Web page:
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Just in: Cooper Monaco

Alfine 11-speed hub-geared road bike with Reynolds 520 frame and fork in for testing

We’ve had quite a fair exotic carbon and titanium road bikes through the office recently, so here’s something just a bit different. It is the Cooper Monaco, a £1,595 Reynolds 520 frame and fork with an Alfine 11-speed hub, mudguards and mechanical disc brakes.

Cooper is one of the most iconic names in the motoring world, and this Monaco takes it name from the Monte Carlo circuit on which Cooper F1 cars won three Grand Prix in 1958, 1960 and 1962. That’s your super quick history lesson over. Cooper produce a smart range of bikes from flat-barred singlespeeds to classic road and touring bikes.

The Monaco is their drop bar bike designed for commuting and urban cycling in all weathers. It’s their first disc-equipped road bike, and uses Avid’s BB7 mechanical disc brakes with 160mm rotors at both wheels. They’ve mounted the disc brake caliper inside of the rear-facing dropouts (to allow for easy chain tensioning) so they can fit full-length mudguards, which the bike indeed comes fitted with. There are also rack mounts if you wanted to fit a pannier.

Both the frame and fork are constructed from dependable Reynolds 520 double butted steel with a sloping top tube and downtube routed gears, painted in a lovely Almond Green.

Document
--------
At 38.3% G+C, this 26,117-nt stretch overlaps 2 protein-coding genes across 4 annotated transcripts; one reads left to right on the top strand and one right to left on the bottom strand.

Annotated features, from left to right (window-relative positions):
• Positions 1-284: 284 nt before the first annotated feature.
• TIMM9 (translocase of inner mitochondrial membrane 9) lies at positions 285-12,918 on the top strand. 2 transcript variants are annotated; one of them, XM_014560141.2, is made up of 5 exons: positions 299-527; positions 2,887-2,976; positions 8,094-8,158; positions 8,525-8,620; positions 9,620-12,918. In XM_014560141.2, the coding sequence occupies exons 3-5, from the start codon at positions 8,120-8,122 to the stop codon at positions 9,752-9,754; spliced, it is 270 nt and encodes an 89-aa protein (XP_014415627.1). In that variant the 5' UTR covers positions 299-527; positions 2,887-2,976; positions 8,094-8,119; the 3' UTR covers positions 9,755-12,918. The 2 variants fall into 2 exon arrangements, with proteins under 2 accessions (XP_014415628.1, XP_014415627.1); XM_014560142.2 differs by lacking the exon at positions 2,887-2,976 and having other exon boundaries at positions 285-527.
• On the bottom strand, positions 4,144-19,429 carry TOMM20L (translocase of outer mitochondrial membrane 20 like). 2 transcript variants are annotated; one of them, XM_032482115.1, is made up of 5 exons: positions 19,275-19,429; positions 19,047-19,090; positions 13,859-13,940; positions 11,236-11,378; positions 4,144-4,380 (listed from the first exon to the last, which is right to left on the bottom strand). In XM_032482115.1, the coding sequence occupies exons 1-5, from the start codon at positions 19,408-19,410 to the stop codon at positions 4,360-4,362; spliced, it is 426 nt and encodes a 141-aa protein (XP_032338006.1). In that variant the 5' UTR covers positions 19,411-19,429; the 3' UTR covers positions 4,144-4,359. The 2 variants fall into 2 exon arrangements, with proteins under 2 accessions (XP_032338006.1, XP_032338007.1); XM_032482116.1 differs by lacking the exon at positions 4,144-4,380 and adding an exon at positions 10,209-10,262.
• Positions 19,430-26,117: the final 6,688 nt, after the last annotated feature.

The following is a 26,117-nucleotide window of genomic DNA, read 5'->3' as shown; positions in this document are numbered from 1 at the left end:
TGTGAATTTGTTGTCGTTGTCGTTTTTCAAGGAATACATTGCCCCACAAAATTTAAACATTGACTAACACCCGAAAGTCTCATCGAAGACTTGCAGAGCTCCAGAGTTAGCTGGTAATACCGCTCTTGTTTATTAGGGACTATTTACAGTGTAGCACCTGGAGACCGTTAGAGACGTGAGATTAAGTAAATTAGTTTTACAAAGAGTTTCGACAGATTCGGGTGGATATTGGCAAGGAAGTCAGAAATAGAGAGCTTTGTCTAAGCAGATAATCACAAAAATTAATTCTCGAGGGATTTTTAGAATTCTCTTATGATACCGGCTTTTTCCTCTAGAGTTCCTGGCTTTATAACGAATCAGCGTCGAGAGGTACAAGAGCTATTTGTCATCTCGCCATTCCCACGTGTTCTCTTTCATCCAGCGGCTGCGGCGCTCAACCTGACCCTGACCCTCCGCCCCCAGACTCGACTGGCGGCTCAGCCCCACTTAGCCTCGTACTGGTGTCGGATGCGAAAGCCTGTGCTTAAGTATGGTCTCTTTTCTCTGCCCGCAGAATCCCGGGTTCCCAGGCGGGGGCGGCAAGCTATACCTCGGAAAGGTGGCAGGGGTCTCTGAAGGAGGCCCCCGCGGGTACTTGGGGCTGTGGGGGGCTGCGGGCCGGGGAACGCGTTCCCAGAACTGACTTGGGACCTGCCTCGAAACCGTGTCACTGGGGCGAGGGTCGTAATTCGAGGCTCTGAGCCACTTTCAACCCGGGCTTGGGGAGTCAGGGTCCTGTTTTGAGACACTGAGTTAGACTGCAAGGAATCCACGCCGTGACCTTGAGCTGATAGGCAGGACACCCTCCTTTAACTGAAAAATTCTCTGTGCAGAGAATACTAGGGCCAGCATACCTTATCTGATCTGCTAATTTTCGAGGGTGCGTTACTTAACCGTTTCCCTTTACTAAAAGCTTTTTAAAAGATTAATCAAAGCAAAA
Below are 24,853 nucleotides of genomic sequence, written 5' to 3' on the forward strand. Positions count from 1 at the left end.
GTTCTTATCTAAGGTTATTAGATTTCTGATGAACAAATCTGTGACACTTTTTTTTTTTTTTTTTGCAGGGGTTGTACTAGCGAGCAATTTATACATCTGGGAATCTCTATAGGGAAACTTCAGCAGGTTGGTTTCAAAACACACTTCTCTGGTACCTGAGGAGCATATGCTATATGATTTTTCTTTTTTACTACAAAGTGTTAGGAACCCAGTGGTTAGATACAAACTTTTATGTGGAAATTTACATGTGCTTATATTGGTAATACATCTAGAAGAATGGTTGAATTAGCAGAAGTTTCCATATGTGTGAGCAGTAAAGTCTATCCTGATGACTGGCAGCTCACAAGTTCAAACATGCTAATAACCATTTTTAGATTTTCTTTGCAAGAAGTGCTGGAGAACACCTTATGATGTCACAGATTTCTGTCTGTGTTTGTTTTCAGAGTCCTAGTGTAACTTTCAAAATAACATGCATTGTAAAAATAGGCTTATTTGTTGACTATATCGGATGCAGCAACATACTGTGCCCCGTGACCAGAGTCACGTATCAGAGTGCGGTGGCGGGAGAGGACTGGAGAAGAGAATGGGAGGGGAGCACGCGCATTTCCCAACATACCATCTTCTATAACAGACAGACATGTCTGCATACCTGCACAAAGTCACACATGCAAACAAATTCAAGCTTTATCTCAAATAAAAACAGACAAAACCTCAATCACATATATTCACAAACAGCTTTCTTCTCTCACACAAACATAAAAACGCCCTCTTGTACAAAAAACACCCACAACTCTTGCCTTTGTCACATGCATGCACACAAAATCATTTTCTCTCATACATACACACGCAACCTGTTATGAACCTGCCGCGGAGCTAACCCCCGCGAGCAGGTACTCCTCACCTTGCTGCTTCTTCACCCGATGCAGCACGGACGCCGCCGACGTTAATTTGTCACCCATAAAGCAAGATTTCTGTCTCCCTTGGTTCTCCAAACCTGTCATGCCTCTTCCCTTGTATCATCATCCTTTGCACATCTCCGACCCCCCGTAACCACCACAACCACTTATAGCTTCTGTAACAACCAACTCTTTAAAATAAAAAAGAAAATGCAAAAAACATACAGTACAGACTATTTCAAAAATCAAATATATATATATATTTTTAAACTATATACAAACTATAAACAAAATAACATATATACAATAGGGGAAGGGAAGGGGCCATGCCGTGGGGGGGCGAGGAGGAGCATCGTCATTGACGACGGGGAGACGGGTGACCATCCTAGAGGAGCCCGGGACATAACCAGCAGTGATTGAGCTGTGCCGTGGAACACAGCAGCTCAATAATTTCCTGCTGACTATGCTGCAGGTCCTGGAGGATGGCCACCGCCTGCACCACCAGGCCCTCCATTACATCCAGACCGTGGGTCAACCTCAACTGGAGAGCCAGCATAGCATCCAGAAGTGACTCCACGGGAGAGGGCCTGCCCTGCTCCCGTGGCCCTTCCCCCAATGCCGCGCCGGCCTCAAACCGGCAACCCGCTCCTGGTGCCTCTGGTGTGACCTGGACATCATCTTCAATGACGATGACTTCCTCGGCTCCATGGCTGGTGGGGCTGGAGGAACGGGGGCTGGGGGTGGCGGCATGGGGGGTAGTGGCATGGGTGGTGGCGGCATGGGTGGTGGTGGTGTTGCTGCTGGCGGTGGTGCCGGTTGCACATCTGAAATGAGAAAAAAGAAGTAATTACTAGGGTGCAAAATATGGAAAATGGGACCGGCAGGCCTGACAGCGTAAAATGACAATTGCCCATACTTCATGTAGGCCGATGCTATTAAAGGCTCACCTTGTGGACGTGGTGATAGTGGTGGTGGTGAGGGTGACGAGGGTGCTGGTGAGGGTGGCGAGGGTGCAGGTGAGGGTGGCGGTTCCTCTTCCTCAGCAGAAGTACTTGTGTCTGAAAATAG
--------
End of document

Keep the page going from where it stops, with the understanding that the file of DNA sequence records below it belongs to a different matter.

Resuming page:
Sandwiched between the rear dropouts is the excellent 11-speed Shimano Alfine gear hub with a neat chainguard wrapped around the Cooper designed Andel chainset. You just can’t beat the virtually zero maintenance of a hub gear, all the gears protected from the elements and slick shifting, even when stationary at the lights.

Yes, placing the entire drivetrain in the rear hub does concentrate the weight in one place, rather than spreading it across the rear half of the frame like a regular transmission, but on a bike designed for commuting to the office, weight placement isn’t the chief concern. Overall weight is more important, and the Monaco weighs 13.15kg (28.99lb) on our scales.

Those rear-facing dropouts do mean getting the wheel out quickly is a bit of a mission, but they make it easy to correctly tension the chain, neccessary on a bike with no rear mech.

The disc brakes are SRAM’s BB7 with 160mm rotors at both wheels, and are operated by VRS Versa levers, with the right lever also shifting gears. The rotors are bolted to Shimano hubs and they’re laced to Alex XC-Lite polished rims. Continental 32mm tyres will absorb a lot of vibration from bumpy road surfaces and should survive a winter of daily commuting without trouble.

The finishing kit perfectly complements the bike, with a polished silver Ritchey stem and Promax 27.2mm seatpost. Such a bike as this demands the right saddle, and the Brooks B15 Swallow saddle, black with chrome rails, is the perfect match. Oh and leather bar tape wraps the handlebars.

Our intrepid man in the city TR McGowan is testing this bike right now so watch out for his review soon. In the meantime, check out for more info.

David worked on the tech team from 2012-2020. Previously he was editor of and before that staff writer at RCUK. He's a seasoned cyclist of all disciplines, from road to mountain biking, touring to cyclo-cross, he only wishes he had time to ride them all. He's mildly competitive, though he'll never admit it, and is a frequent road racer but is too lazy to do really well. He currently resides in the Cotswolds, and you can now find him over on his own YouTube channel David Arthur - Just Ride Bikes

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